Fasting serum from all 25 subjects in study 2 was analyzed before and after supplementation for total cholesterol, triglycerides, and HDL cholesterol (LDL-C) on a Cobas Fara II (Roche) with enzymatic reagents. HDL-C was determined in the serum supernatant after precipitation of VLDL and LDL as described by Warnick et al21 LDL-C was determined by the Friedewald equation.22
The Microsoft Excel 97 Data Analysis Package was used to calculate correlation coefficients between tissues according to Pearson’s method. To test the hypothesis that 2 independent correlation coefficients differed significantly, each was first converted into a z score, and then a probability value was computed from a normal z table. Paired t tests were used to compare baseline and end-of-study values in the supplementation study, and unpaired t tests were used for comparisons between those in the cross-sectional study consuming high versus low amounts of omega-3 FAs. Differences between means were considered significant at P<0.05. Unless otherwise noted, results are presented as mean±SEM.
Cardiac and RBC samples were obtained from 20 consecutive cardiac transplantation patients. The average age of this group was 45±14 years; 15 were men. The average time from transplantation was 1.8 years (range, 0.3 to 9.7 years). There was a highly significant correlation between heart and RBC omega-3 levels (Figure 1) for all patients combined (r=0.82; P<0.001). Of the 20 patients, 13 were considered high omega-3 consumers, and 7 were considered low consumers. Although the correlation coefficients were virtually identical within each group (r=0.84, P<0.01), the relationships between the 2 tissues differed. The slope of the regression line was steeper in the low group than in the high group (Figure 1). The EPA+DHA as a percent of total RBC FA was 7.0±0.70% in the latter compared with 3.3±0.15% in the former (P=0.002). The values for cardiac tissue were 2.5±0.27% and 1.5±0.14%, respectively (P=0.003).
Twenty-five patients participated in the supplementation study, and samples from all 4 tissues were available from 21. The average age of this group was 55±9 years; 16 were men. The average time from transplantation was 5.2 years (range, 0.5 to 12.5 years). In all 4 tissues examined, a statistically significant increase in EPA+DHA content was observed after 6 months of fish oil supplementation (the Table). The average increase in cardiac EPA+DHA was 110%, whereas that in RBC, cheek, and plasma was 101%, 73%, and 139%, respectively (Figure 2). There was no statistically significant difference among these responses. The mean percent increases in EPA and DHA individually were similar in all 4 tissues, although the rise in the former was generally much greater than in the latter. In the heart, EPA increased by 272±44% and DHA by 94±27%; in the cheek, 124±36% and 95±48%; in plasma, 365±52% and 104±16%; and in RBCs, 279±33% and 84±9%, respectively.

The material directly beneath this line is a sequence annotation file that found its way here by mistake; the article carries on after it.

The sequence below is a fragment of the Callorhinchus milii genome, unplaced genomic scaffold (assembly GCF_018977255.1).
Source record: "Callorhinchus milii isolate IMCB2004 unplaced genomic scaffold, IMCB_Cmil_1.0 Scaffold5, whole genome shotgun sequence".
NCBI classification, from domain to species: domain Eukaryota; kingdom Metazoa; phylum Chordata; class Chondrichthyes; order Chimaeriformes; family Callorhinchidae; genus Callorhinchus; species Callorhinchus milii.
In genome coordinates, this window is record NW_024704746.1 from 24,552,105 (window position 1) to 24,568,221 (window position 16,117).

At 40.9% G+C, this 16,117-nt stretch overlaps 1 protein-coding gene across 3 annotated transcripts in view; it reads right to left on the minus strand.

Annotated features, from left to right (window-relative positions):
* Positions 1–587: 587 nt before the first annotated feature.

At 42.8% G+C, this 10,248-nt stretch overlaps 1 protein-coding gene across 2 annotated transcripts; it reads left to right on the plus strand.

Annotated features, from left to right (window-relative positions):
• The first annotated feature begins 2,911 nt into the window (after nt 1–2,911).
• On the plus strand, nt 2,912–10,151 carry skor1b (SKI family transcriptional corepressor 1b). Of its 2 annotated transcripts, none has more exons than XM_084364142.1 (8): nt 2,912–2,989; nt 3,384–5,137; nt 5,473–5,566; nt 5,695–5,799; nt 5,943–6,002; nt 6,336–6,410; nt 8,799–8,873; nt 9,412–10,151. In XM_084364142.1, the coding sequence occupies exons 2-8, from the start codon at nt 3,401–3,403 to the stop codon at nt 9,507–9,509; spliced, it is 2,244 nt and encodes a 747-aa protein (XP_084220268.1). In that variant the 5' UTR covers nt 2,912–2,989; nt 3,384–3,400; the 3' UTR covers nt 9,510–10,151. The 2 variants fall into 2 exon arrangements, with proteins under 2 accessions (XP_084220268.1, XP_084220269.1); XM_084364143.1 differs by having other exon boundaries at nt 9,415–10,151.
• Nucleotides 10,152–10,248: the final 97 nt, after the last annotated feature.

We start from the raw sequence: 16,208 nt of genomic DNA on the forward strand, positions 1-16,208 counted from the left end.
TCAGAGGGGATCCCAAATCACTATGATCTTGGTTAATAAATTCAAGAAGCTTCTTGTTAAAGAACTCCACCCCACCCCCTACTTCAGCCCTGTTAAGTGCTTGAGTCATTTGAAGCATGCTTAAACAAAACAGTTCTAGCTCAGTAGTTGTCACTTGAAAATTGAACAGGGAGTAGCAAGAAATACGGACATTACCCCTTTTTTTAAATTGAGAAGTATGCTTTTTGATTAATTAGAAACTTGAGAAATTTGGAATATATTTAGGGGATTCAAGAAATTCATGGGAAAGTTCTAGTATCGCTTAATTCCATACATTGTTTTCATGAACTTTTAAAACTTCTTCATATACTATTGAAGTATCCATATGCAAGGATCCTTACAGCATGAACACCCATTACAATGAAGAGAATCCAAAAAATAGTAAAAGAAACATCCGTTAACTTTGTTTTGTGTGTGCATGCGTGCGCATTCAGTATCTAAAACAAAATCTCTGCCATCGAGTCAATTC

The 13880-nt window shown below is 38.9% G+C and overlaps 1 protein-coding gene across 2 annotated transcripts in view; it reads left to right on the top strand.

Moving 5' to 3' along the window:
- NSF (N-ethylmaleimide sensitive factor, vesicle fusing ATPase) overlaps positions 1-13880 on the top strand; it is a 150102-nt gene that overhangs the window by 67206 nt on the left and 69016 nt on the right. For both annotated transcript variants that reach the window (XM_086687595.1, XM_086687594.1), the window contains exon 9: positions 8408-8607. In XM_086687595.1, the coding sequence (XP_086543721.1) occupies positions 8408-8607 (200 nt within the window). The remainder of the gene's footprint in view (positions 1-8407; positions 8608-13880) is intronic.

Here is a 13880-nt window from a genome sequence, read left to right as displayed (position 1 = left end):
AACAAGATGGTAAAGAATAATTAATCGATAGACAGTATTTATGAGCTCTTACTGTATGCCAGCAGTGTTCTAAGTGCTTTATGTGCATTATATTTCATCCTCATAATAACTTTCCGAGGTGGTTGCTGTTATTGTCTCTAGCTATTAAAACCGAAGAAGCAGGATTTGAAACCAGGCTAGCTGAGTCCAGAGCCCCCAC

At baseline, correlations between cardiac tissue and the 3 potential surrogates were as follows: RBCs, r=0.47 and P=0.031; cheek, r=0.49 and P=0.023; and plasma, r=0.22 and P=NS. For RBCs (the only surrogate examined in both the supplementation and cross-sectional studies), the correlation tended (P=0.06) to be lower in the former (r=0.47) than in the latter (r=0.82).
In the 25 subjects in the supplementation study, there was no significant effect of 1 g/d EPA+DHA on serum lipids and lipoproteins: total cholesterol, 179±9 versus 179±8 mg/dL; triglycerides, 232±42 versus 197±30 mg/dL; HDL-C, 47±4 versus 46±4 mg/dL; and LDL-C, 87±6 versus 91±6 mg/dL.
Current evidence suggests that the cardioprotective mechanism of omega-3 FAs depends on their presence in myocardial cell membranes.10 Thus, knowledge of cardiac omega-3 FA status may have clinical significance. Because it cannot be measured routinely, a surrogate tissue is needed that is both easily sampled and highly reflective of cardiac omega-3 FA levels.
Surrogates for Cardiac Omega-3 FA Content
Three tissues were examined as possible surrogates: RBCs, plasma, and cheek cells. An examination of baseline correlations between RBCs and cardiac tissue (study 1) and the responses of all 4 tissues to supplementation (Study 2), as well as practical and analytical issues, were taken into consideration to determine which of these 3 tissues could best serve as a surrogate for the heart.
Cheek cells have been used for noninvasive assessment of tissue omega-3 FA levels in infants23 and adults.24 In breast-fed infants, EPA+DHA accounted for 1.1% of total cheek cell phospholipid FAs; in adults, 0.9%. These values compare favorably with our presupplementation value of 1.6% (Table).